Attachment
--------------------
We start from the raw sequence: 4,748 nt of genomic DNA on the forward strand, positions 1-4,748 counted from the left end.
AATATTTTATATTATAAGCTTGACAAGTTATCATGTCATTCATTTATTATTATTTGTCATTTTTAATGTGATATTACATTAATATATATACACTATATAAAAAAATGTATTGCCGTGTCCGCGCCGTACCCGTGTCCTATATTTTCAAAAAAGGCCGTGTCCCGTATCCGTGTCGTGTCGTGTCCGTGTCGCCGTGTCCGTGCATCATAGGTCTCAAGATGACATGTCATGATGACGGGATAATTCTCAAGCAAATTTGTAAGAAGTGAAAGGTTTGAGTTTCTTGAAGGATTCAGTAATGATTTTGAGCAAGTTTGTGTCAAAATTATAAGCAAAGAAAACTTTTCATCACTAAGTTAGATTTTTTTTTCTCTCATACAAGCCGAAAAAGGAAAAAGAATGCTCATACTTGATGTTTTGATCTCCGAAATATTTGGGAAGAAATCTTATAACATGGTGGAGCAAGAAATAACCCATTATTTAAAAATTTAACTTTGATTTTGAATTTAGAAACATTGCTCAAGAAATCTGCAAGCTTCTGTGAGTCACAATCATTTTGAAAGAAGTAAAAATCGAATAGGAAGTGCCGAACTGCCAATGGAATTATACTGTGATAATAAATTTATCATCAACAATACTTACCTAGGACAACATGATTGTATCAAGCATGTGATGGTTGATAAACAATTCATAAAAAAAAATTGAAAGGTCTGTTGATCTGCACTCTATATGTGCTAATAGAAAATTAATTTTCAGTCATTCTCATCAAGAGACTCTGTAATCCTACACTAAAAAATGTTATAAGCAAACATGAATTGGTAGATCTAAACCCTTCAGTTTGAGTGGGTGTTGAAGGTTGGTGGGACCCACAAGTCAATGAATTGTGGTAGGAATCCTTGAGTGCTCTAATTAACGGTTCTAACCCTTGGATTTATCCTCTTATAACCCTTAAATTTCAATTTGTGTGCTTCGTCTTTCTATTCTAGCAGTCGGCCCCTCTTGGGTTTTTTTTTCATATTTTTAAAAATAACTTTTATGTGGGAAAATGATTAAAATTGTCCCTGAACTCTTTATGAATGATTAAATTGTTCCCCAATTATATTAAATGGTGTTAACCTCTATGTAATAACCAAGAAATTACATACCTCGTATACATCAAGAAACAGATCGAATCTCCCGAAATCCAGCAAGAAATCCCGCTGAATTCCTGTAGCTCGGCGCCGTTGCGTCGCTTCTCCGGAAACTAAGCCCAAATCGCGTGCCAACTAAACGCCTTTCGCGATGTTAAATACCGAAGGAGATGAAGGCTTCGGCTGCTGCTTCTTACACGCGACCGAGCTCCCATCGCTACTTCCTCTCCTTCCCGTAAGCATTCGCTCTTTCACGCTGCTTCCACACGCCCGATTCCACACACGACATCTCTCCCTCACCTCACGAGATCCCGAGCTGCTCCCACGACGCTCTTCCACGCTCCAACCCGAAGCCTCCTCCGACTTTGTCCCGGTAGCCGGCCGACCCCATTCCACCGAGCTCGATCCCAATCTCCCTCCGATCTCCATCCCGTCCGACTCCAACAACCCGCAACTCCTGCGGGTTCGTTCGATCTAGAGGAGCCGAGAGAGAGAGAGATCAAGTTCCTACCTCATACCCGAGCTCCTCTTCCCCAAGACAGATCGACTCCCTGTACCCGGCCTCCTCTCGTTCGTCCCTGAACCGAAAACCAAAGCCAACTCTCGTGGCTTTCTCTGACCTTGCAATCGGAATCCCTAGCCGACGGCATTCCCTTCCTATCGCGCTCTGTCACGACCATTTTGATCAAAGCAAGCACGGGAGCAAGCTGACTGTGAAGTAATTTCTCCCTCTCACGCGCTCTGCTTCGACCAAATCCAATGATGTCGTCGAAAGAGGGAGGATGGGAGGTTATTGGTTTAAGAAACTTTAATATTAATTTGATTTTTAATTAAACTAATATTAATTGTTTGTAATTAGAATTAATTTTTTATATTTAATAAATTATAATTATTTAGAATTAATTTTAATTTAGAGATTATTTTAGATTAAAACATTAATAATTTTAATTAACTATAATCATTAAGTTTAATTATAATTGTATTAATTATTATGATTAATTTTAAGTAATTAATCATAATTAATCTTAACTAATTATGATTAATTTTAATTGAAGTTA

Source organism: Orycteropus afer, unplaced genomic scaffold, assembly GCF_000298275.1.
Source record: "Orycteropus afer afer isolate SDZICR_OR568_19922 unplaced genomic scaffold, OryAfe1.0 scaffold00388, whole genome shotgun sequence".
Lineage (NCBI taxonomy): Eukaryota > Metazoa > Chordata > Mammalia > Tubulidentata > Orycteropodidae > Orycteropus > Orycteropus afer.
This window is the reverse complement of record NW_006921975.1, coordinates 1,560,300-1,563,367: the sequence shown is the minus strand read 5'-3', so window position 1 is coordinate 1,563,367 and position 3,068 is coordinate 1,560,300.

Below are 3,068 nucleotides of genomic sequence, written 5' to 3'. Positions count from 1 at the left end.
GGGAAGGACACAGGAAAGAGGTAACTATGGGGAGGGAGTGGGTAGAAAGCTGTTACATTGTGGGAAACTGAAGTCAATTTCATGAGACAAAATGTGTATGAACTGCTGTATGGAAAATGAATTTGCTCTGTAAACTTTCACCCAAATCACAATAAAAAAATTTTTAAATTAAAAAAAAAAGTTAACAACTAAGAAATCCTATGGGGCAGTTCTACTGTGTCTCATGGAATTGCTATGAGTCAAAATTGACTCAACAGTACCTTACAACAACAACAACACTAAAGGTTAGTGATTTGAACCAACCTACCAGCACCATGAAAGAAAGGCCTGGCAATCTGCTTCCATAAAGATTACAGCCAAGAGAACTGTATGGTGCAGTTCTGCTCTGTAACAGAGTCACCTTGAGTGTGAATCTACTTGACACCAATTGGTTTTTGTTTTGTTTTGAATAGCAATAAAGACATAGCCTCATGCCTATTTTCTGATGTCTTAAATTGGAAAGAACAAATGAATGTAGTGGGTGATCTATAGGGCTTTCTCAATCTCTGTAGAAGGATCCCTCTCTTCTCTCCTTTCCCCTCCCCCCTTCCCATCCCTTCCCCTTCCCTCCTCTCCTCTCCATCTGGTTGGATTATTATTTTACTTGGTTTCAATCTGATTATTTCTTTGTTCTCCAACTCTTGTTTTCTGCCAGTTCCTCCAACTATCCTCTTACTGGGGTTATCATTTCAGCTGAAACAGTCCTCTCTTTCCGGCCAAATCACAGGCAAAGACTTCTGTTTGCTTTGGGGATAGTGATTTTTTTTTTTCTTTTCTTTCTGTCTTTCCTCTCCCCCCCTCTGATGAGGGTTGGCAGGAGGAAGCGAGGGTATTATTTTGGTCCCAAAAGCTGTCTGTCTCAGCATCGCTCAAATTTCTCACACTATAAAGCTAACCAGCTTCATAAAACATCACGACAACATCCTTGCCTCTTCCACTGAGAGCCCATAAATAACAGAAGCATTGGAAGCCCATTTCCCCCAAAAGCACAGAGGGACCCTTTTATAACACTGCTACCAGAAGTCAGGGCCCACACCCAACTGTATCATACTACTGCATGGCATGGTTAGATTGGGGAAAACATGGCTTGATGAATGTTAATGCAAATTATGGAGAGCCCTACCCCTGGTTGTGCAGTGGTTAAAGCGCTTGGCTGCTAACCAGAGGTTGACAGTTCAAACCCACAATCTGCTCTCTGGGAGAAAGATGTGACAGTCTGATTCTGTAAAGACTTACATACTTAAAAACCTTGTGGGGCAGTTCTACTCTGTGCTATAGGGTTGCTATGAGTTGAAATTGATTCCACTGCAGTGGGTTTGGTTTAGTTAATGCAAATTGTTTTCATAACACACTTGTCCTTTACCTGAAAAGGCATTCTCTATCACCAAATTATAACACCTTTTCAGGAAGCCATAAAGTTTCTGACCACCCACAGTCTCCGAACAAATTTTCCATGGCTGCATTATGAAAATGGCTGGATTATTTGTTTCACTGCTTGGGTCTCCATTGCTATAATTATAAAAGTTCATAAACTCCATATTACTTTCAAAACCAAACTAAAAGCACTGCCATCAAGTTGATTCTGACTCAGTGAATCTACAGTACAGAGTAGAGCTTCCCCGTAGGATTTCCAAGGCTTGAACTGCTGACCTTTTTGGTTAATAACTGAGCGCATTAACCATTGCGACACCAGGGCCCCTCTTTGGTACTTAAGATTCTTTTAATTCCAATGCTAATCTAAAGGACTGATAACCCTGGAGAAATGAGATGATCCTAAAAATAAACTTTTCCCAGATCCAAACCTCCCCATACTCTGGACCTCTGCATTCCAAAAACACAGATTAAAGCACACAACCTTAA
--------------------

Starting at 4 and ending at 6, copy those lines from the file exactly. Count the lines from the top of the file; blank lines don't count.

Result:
Source record: "Orycteropus afer afer isolate SDZICR_OR568_19922 unplaced genomic scaffold, OryAfe1.0 scaffold00388, whole genome shotgun sequence".
Lineage (NCBI taxonomy): Eukaryota > Metazoa > Chordata > Mammalia > Tubulidentata > Orycteropodidae > Orycteropus > Orycteropus afer.
This window is the reverse complement of record NW_006921975.1, coordinates 1,560,300-1,563,367: the sequence shown is the minus strand read 5'-3', so window position 1 is coordinate 1,563,367 and position 3,068 is coordinate 1,560,300.